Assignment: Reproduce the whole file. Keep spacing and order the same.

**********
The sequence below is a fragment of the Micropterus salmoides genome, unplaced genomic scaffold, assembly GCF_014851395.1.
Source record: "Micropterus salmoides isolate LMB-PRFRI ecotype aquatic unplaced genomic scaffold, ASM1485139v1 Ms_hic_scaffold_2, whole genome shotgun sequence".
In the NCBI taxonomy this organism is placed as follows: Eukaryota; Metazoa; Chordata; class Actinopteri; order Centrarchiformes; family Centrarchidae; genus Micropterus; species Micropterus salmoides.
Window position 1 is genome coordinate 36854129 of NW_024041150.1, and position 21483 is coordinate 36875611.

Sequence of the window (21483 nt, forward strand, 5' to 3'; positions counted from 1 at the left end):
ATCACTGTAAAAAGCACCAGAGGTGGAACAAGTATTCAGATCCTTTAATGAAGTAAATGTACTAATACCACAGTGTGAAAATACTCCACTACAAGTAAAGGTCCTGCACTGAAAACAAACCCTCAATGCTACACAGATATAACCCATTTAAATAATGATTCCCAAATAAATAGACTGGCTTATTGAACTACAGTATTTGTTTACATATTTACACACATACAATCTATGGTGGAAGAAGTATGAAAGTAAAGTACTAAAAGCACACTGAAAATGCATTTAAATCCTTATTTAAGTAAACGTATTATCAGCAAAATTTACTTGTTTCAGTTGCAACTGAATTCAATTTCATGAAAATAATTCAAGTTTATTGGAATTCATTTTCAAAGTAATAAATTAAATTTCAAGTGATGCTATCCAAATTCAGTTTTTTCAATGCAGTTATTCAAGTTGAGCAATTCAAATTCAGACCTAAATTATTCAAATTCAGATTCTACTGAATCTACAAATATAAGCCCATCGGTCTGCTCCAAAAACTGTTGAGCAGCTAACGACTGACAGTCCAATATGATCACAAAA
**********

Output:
The sequence below is a fragment of the Micropterus salmoides genome, unplaced genomic scaffold, assembly GCF_014851395.1.
Source record: "Micropterus salmoides isolate LMB-PRFRI ecotype aquatic unplaced genomic scaffold, ASM1485139v1 Ms_hic_scaffold_2, whole genome shotgun sequence".
In the NCBI taxonomy this organism is placed as follows: Eukaryota; Metazoa; Chordata; class Actinopteri; order Centrarchiformes; family Centrarchidae; genus Micropterus; species Micropterus salmoides.
Window position 1 is genome coordinate 36854129 of NW_024041150.1, and position 21483 is coordinate 36875611.

Sequence of the window (21483 nt, forward strand, 5' to 3'; positions counted from 1 at the left end):
ATCACTGTAAAAAGCACCAGAGGTGGAACAAGTATTCAGATCCTTTAATGAAGTAAATGTACTAATACCACAGTGTGAAAATACTCCACTACAAGTAAAGGTCCTGCACTGAAAACAAACCCTCAATGCTACACAGATATAACCCATTTAAATAATGATTCCCAAATAAATAGACTGGCTTATTGAACTACAGTATTTGTTTACATATTTACACACATACAATCTATGGTGGAAGAAGTATGAAAGTAAAGTACTAAAAGCACACTGAAAATGCATTTAAATCCTTATTTAAGTAAACGTATTATCAGCAAAATTTACTTGTTTCAGTTGCAACTGAATTCAATTTCATGAAAATAATTCAAGTTTATTGGAATTCATTTTCAAAGTAATAAATTAAATTTCAAGTGATGCTATCCAAATTCAGTTTTTTCAATGCAGTTATTCAAGTTGAGCAATTCAAATTCAGACCTAAATTATTCAAATTCAGATTCTACTGAATCTACAAATATAAGCCCATCGGTCTGCTCCAAAAACTGTTGAGCAGCTAACGACTGACAGTCCAATATGATCACAAAA